For 25 years Katie has been my best friend. When you know someone for that long there’s very few things you don’t experience together; the good, the bad, and the downright ugly. We have inside jokes (drunk misspellings that have led us to refer to each other as Zousi), we have memories of playing a game that lasted for years we called Lost in the Jungle, we’ve been there for heartbreak, for triumph, for love, and for loss. When I was about to be diagnosed with depression Katie was the only person aside from my sister that I confided in. Less than two years later she’d be confiding in me the same thing.
Katie started noticing something was wrong while she was taking a “victory lap” after her grade 12 year. She was doing a co-op placement and found herself continuously calling-in. She was suffering from headaches, feeling unmotivated, and generally feeling “down.” She wasn’t sure if it was because she knew she didn’t need to be there (since she had already graduated) or if it was something more. Nevertheless, it started getting worse. “It got to the point where I couldn’t go. I wouldn’t have a headache or anything, I just could not bring myself to get up and go.” This led her to see her doctor to figure out what was happening.
With her doctor, Katie started working towards figuring out what was wrong. The doctor had her fill out questionnaires to evaluate if she had a mood disorder and, if she did, which one. Together they determined she was moderately depressed with “a side of anxiety.” Knowing this, Katie was prescribed medication to help level her mood, phone numbers and counselling resources, and the usual tips to help her feel better (sunlight, exercise, etc). Medication was helpful and after about six months they decided Katie could ween off.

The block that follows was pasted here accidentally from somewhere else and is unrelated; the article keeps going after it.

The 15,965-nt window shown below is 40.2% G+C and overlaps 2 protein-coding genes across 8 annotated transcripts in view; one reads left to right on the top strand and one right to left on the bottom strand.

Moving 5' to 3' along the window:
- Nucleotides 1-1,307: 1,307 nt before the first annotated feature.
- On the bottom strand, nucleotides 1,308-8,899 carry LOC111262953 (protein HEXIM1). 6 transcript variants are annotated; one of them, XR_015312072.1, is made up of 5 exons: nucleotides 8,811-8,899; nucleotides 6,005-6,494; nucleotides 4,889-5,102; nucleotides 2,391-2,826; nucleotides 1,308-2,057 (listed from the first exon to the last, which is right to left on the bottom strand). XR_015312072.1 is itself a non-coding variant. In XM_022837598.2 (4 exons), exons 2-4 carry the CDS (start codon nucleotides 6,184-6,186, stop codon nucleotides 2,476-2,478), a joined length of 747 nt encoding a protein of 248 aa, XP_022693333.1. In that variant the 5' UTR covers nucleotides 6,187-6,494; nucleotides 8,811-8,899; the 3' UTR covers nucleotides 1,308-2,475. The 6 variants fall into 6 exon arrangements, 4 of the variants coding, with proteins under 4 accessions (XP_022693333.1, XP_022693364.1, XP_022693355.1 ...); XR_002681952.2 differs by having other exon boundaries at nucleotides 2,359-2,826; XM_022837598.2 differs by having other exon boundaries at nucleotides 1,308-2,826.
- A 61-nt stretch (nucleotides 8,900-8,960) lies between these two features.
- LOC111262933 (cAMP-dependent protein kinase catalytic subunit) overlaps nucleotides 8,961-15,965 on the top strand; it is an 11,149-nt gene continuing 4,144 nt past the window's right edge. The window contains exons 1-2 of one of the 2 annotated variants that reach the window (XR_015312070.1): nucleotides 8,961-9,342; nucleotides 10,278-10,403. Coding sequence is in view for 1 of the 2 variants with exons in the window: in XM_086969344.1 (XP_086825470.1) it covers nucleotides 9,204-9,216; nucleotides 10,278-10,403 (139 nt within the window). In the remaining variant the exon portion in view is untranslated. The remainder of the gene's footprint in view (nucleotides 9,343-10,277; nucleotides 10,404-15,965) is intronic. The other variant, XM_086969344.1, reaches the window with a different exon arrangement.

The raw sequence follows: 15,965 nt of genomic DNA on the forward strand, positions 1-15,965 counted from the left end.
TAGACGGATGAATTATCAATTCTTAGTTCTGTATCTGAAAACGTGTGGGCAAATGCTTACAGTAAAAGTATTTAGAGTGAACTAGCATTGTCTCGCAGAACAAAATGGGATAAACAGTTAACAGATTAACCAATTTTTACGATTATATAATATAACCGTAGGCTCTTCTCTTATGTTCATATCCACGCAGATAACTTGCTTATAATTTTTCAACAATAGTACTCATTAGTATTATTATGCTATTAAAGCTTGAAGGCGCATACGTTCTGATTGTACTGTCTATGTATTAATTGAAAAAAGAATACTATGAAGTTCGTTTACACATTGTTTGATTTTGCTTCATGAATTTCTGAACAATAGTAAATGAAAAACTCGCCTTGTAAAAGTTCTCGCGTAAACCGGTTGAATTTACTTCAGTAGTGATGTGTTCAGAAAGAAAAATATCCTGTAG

For a while Katie felt OK but soon enough her depression and anxiety came back. While finishing up her diploma in Social Work she started to feel the dark feelings return. She remembers having so much difficulty finding the ability to go to her placement that she eventually had to withdraw from it. However, Katie remembers it was so much more than that. The difficulty to do anything became so bad that her roommate and long-time best friend, Laken, had to force her to do the littlest things. “It’s not the only time Laken has physically made me leave my house, which I love her for,” Katie muses. Katie again began taking medication, continued to take her regular classes, and when she began to feel better, she made up the time she needed for placement and was able to graduate with her class. With the medication having stabilized her mood, Katie went off them again after six months. While they helped her mood Katie says, “I didn’t feel like myself on them.” For Katie, the improvement of her negative feelings associated with depression and anxiety was not enough to outweigh the feeling she had of losing herself.
A couple of years had passed and Katie was feeling pretty good. She was working, bought her first car, and enjoying life… until she wasn’t. Day after day she got up and went to work, trying her best to ignore how sad and anxious she truly felt. Finally, she was approached by her coworker Katelynn, another one of her best friends, who sensed something wasn’t right, and everything came spilling out. After what she calls her “mini-meltdown,” Katie decided she needed to see her doctor, again. Initially Katie’s doctor decided to write her two weeks off work but then continued to extend it – a decision that was not taken lightly. Unfortunately, Katie found it difficult to return to work because the feelings of depression she had felt became associated with that workplace and she “didn’t want to feel like that again.” Looking back, Katie says this was the worst round of depression she had experienced, and it took her a long time to recover.